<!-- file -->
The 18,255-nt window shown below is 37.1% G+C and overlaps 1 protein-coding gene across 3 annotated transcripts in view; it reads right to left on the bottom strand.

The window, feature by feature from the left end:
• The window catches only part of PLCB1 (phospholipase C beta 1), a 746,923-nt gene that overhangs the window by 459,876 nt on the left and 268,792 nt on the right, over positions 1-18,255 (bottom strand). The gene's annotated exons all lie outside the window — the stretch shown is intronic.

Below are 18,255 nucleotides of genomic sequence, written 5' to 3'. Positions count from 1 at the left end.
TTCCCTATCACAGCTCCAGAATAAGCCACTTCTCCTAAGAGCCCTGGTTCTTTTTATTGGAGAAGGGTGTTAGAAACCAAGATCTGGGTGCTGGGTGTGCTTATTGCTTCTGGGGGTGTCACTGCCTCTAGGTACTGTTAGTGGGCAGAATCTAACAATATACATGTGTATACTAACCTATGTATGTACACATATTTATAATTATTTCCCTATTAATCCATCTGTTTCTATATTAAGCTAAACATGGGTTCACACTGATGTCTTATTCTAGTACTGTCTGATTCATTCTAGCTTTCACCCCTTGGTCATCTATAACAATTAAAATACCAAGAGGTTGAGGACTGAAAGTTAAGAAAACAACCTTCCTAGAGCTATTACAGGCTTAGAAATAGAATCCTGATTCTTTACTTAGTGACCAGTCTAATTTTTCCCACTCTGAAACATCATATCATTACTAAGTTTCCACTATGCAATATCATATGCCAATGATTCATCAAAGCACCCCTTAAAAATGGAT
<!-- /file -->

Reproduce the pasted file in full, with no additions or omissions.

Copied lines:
The 18,255-nt window shown below is 37.1% G+C and overlaps 1 protein-coding gene across 3 annotated transcripts in view; it reads right to left on the bottom strand.

The window, feature by feature from the left end:
• The window catches only part of PLCB1 (phospholipase C beta 1), a 746,923-nt gene that overhangs the window by 459,876 nt on the left and 268,792 nt on the right, over positions 1-18,255 (bottom strand). The gene's annotated exons all lie outside the window — the stretch shown is intronic.

Below are 18,255 nucleotides of genomic sequence, written 5' to 3'. Positions count from 1 at the left end.
TTCCCTATCACAGCTCCAGAATAAGCCACTTCTCCTAAGAGCCCTGGTTCTTTTTATTGGAGAAGGGTGTTAGAAACCAAGATCTGGGTGCTGGGTGTGCTTATTGCTTCTGGGGGTGTCACTGCCTCTAGGTACTGTTAGTGGGCAGAATCTAACAATATACATGTGTATACTAACCTATGTATGTACACATATTTATAATTATTTCCCTATTAATCCATCTGTTTCTATATTAAGCTAAACATGGGTTCACACTGATGTCTTATTCTAGTACTGTCTGATTCATTCTAGCTTTCACCCCTTGGTCATCTATAACAATTAAAATACCAAGAGGTTGAGGACTGAAAGTTAAGAAAACAACCTTCCTAGAGCTATTACAGGCTTAGAAATAGAATCCTGATTCTTTACTTAGTGACCAGTCTAATTTTTCCCACTCTGAAACATCATATCATTACTAAGTTTCCACTATGCAATATCATATGCCAATGATTCATCAAAGCACCCCTTAAAAATGGAT